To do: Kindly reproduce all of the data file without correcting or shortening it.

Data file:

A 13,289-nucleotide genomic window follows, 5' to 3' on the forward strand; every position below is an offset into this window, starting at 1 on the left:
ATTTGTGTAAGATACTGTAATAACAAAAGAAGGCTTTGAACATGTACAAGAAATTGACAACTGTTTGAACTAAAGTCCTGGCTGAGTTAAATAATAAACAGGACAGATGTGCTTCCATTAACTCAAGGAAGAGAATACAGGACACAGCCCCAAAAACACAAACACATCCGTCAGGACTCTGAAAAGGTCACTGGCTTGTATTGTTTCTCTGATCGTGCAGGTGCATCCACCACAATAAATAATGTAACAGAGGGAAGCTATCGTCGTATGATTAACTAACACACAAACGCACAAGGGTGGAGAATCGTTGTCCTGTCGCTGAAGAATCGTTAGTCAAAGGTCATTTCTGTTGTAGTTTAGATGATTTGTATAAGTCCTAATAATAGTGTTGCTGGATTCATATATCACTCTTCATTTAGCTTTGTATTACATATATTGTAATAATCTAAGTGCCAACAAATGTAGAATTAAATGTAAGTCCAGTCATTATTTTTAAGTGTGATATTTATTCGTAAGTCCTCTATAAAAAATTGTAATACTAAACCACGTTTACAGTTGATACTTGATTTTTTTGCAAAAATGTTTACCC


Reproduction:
A 13,289-nucleotide genomic window follows, 5' to 3' on the forward strand; every position below is an offset into this window, starting at 1 on the left:
ATTTGTGTAAGATACTGTAATAACAAAAGAAGGCTTTGAACATGTACAAGAAATTGACAACTGTTTGAACTAAAGTCCTGGCTGAGTTAAATAATAAACAGGACAGATGTGCTTCCATTAACTCAAGGAAGAGAATACAGGACACAGCCCCAAAAACACAAACACATCCGTCAGGACTCTGAAAAGGTCACTGGCTTGTATTGTTTCTCTGATCGTGCAGGTGCATCCACCACAATAAATAATGTAACAGAGGGAAGCTATCGTCGTATGATTAACTAACACACAAACGCACAAGGGTGGAGAATCGTTGTCCTGTCGCTGAAGAATCGTTAGTCAAAGGTCATTTCTGTTGTAGTTTAGATGATTTGTATAAGTCCTAATAATAGTGTTGCTGGATTCATATATCACTCTTCATTTAGCTTTGTATTACATATATTGTAATAATCTAAGTGCCAACAAATGTAGAATTAAATGTAAGTCCAGTCATTATTTTTAAGTGTGATATTTATTCGTAAGTCCTCTATAAAAAATTGTAATACTAAACCACGTTTACAGTTGATACTTGATTTTTTTGCAAAAATGTTTACCC